ann


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#290317 - 06/04/09 08:07 PM Re: Help - I need answers - [Re: AwesomeAnn]
Anna1988 Offline


Registered: 05/29/09
Posts: 30
First off, what is normal? I have yet to find anyone, survivor or not, who fits this di>

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#290332 - 06/04/09 10:35 PM Re: Help - I need answers - [Re: Anna1988]
cstjude Offline
Member
MaleSurvivor

Registered: 09/04/08
Posts: 302
Loc: Canada
Ann,

It can be a terrifying, frustrating, crazy-making experience for both parties in a relationship when one partner is dealing with abuse issues.

The advice you've received here is right on, but I know that all the uncertainty of being in love with a surivor is hard to take sometimes. The worst thing to face for those of us who love these men is that we cannot love them into recovery. They must undertake and committ to that journey themselves. We can support and encourage, ressure (a lot), and educate ourselves. But we must never fall into the trap of wondering why our love isn't enough, or beating ourselves up for not being able to make it all go away. Simply put, it's not about us, it doesn't matter how long it takes, he might never recover, and all we have sometimes is the moment.

The good news is that recovery is possibe! That great strength and meaning and wisdom and a deeper understanding of love is posssible with a survivor!

It sounds as if your loved one is reeling from a trigger. Intimacy -emotional or physical - can be a terrifying thing for a survivor. Isolating himself is not an uncommon response. Do not take it personally.

One resource that helped me understand all this is a book by Browne and Browne called "If the Man You Love was Abused." It's not the whole story, but it might help you see the light at the end of the tunnel.

You will need a strong sense of self and a clear idea of what your own boundaries are. Think about getting some therapy for yourself.

Always be honest with him, don't wear a mask, say what you mean and mean what you say. Be gentle with him and with yourself. Understand that on any given day he might be giving you all he can - mentally, emotionally, physically - and some days that's not much. Ive posted this exerpt from Khalil Gebrail before, but it speaks so eloquently to me about what it can be like loving a survivor:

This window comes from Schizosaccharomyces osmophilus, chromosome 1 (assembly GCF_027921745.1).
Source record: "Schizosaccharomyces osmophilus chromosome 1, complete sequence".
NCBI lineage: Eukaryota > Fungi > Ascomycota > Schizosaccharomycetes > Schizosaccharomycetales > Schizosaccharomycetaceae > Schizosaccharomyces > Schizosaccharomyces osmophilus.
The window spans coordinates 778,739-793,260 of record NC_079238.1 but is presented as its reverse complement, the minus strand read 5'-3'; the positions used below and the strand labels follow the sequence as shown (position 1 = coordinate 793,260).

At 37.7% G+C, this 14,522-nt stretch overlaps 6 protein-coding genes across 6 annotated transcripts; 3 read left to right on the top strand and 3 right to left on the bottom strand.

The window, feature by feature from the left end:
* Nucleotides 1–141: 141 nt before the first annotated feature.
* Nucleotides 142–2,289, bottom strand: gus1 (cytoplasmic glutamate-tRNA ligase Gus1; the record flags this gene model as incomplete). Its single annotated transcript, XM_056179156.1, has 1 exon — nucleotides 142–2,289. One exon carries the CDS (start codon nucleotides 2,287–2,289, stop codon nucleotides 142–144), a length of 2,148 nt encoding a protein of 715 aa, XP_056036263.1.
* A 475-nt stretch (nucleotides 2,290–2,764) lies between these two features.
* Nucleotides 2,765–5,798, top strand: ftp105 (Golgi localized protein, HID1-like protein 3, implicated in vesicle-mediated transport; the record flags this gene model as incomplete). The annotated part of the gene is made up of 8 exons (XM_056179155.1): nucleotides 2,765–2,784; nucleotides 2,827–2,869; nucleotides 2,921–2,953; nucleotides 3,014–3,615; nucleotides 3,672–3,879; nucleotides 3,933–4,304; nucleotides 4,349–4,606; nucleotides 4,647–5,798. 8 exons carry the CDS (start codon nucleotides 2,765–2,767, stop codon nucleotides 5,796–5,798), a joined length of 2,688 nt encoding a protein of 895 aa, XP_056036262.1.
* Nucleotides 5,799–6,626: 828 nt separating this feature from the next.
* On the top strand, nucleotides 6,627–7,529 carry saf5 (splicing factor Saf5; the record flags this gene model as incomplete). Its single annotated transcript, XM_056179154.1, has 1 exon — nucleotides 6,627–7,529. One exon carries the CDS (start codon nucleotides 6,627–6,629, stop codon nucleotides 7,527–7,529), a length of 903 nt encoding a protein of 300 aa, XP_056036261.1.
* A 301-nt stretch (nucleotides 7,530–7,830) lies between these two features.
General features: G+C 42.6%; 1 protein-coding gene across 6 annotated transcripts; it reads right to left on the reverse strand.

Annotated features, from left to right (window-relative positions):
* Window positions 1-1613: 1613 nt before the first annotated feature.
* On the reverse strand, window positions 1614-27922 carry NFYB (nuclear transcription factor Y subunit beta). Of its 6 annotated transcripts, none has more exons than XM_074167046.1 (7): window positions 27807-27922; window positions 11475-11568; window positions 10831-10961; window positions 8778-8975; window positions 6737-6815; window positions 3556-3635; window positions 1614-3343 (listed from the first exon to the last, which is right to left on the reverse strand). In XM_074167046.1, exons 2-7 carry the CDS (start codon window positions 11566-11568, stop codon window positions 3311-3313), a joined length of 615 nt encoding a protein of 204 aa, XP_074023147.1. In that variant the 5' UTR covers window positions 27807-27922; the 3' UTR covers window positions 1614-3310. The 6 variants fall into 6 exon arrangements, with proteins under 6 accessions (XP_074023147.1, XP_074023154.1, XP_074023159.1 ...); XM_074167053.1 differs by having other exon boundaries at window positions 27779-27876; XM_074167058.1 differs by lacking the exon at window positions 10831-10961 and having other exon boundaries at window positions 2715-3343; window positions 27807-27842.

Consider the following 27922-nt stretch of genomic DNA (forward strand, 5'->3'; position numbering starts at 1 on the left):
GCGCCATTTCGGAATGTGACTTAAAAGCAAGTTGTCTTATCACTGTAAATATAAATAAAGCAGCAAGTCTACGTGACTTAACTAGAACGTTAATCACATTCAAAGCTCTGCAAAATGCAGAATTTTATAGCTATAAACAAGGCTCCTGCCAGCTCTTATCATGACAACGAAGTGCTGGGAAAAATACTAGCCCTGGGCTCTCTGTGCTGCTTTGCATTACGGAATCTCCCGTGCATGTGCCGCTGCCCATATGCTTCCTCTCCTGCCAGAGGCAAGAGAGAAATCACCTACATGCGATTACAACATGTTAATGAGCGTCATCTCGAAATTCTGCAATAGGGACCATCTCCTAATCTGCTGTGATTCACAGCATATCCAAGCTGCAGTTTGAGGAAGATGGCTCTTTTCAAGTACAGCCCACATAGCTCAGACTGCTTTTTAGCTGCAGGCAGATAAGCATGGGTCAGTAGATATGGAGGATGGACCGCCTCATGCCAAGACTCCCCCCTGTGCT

When love beckons to you follow him,
Though his ways are hard and steep.
And when his wings enfold you yield to him,
Though the sword hidden among his pinions may wound you.

And when he speaks to you believe in him,
Though his voice may shatter your dreams as the north wind lays waste the garden.

For even as love crowns you so shall he crucify you. Even as he is for your growth so is he for your pruning.
Even as he ascends to your height and caresses your tenderest branches that quiver in the sun,
So shall he descend to your roots and shake them in their clinging to the earth.
Like sheaves of corn he gathers you unto himself. ...

But if in your fear you would seek only love's peace and love's pleasure,
Then it is better for you that you cover your nakedness and pass out of love's threshing-floor,
Into the seasonless world where you shall laugh, but not all of your laughter, and weep, but not all of your tears.

Be good to yourself and to him,

C.

_________________________
C.
Female, Friends & Family Forum Fan

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#290337 - 06/04/09 11:05 PM Re: Help - I need answers - [Re: Anna1988]
expom Offline


Registered: 01/06/09
Posts: 124
Loc: Australia
Hi Awesome Ann, ADen here in the land down under. It looks like you are doing a pretty decent job at getting the help you need. Let me put it slightly differently; You getting you the help that you need to help you to help your BF.

When you look at some of the history of us guys who have been through this long dark valley, there are remarkable similarities in many stories. Apparently we are 8 times more likely to be retrenched and made redundant; our long term relationships are 4 times more likely to fail etc etc etc. I too was a high flier - and I will never to choose to go back there as I now see it was a means of avoiding the person that I was meant to be. I have heard my wife say far to many times "I would love to introduce you to the man that I married" - that was in the dark days. Now our relationship is improving day by day. By the way, I was able to tell my wife nearly a year ago about what happened - we were married in 1981 - that's right 27 years living with a guy who had been abused over a 3 year period from age 9 to 12.